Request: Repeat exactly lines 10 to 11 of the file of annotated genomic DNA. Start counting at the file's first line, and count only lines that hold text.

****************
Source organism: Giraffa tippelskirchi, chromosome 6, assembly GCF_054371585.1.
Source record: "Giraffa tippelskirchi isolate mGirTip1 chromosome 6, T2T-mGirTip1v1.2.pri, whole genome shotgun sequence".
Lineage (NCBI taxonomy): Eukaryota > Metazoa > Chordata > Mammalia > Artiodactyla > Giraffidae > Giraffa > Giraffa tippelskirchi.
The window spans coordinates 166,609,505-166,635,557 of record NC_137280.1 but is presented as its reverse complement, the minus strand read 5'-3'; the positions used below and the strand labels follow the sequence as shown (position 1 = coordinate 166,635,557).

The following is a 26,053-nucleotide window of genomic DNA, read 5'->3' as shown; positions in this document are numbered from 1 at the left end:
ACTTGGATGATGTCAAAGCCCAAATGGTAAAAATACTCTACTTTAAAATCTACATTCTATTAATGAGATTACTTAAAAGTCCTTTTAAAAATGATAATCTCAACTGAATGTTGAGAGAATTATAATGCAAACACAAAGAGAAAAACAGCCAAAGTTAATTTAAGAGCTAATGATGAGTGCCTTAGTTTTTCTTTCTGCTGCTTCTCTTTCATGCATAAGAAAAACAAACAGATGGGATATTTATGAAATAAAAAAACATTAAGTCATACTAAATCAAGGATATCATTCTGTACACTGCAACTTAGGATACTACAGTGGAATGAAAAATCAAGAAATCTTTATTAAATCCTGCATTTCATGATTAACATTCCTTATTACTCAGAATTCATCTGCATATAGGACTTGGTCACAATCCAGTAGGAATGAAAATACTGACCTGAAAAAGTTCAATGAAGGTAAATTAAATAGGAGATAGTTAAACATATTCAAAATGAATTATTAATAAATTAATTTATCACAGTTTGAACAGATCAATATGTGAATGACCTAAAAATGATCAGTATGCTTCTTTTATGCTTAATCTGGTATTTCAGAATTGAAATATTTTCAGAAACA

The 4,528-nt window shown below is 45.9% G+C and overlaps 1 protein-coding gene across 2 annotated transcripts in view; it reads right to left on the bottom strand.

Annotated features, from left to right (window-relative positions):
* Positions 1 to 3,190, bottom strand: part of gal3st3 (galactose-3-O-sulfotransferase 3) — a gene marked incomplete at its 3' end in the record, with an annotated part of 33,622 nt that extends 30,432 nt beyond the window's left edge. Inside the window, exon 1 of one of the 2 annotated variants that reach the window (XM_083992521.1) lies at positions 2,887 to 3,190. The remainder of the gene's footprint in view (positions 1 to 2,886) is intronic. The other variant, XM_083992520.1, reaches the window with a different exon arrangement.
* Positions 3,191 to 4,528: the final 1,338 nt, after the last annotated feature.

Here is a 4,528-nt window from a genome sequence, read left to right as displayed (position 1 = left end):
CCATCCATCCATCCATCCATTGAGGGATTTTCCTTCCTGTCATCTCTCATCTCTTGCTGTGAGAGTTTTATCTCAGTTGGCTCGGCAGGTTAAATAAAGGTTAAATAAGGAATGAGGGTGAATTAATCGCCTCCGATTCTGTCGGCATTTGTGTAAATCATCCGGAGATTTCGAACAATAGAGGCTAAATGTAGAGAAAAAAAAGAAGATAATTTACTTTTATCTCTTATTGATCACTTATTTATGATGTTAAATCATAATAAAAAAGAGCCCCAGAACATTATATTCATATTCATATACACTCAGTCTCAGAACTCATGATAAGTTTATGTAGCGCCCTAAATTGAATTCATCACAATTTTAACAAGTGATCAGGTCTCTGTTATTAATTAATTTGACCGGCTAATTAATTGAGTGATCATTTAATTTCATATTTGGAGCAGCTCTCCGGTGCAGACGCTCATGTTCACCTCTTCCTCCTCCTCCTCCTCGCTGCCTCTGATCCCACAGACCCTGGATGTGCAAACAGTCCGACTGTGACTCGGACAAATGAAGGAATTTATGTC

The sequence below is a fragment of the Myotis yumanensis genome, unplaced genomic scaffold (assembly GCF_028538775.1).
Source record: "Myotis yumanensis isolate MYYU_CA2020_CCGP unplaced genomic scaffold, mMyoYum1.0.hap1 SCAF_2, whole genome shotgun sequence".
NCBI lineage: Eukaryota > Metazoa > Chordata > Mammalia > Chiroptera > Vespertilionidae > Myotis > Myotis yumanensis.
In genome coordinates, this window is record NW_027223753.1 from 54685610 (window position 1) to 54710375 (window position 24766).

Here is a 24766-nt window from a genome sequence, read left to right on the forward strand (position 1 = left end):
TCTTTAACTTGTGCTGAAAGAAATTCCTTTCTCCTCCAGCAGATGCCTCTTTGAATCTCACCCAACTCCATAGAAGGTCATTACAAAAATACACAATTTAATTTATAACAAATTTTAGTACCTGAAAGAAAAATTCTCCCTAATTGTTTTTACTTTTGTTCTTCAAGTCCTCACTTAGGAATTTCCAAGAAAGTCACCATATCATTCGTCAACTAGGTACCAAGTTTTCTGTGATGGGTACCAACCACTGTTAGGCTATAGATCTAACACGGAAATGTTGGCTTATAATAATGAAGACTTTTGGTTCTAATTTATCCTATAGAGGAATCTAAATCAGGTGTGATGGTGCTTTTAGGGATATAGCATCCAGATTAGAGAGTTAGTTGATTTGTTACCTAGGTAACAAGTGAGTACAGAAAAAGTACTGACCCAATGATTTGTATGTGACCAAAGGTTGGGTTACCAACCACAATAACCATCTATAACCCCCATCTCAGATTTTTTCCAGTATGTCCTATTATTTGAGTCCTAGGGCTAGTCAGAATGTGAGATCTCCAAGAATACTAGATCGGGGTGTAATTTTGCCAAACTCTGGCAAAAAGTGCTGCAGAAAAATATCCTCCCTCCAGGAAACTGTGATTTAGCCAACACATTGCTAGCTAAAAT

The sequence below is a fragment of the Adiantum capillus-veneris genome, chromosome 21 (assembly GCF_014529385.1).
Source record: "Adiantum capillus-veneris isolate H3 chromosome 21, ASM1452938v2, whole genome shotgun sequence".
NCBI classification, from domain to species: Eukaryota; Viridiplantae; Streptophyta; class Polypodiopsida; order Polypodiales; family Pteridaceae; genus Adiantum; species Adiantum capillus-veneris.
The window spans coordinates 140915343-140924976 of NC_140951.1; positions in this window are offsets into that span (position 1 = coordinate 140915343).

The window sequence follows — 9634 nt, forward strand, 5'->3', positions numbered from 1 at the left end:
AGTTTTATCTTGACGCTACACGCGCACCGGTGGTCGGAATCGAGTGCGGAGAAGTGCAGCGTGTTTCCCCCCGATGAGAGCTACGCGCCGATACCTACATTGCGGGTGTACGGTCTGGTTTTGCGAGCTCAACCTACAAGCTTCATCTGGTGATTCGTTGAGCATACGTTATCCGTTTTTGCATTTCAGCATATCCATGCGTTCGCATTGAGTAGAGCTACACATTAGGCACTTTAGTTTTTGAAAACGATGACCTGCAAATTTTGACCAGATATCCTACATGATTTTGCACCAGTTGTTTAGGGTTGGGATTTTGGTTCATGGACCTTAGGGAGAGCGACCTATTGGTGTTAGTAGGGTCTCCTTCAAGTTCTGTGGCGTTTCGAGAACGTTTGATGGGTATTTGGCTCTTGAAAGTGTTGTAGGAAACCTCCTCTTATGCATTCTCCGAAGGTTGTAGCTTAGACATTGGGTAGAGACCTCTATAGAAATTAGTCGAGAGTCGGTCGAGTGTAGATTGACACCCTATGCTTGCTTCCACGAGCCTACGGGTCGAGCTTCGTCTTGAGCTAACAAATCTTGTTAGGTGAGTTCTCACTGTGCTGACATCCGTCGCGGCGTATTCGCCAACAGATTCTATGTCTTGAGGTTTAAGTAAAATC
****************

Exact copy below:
* Positions 3,191 to 4,528: the final 1,338 nt, after the last annotated feature.

Here is a 4,528-nt window from a genome sequence, read left to right as displayed (position 1 = left end):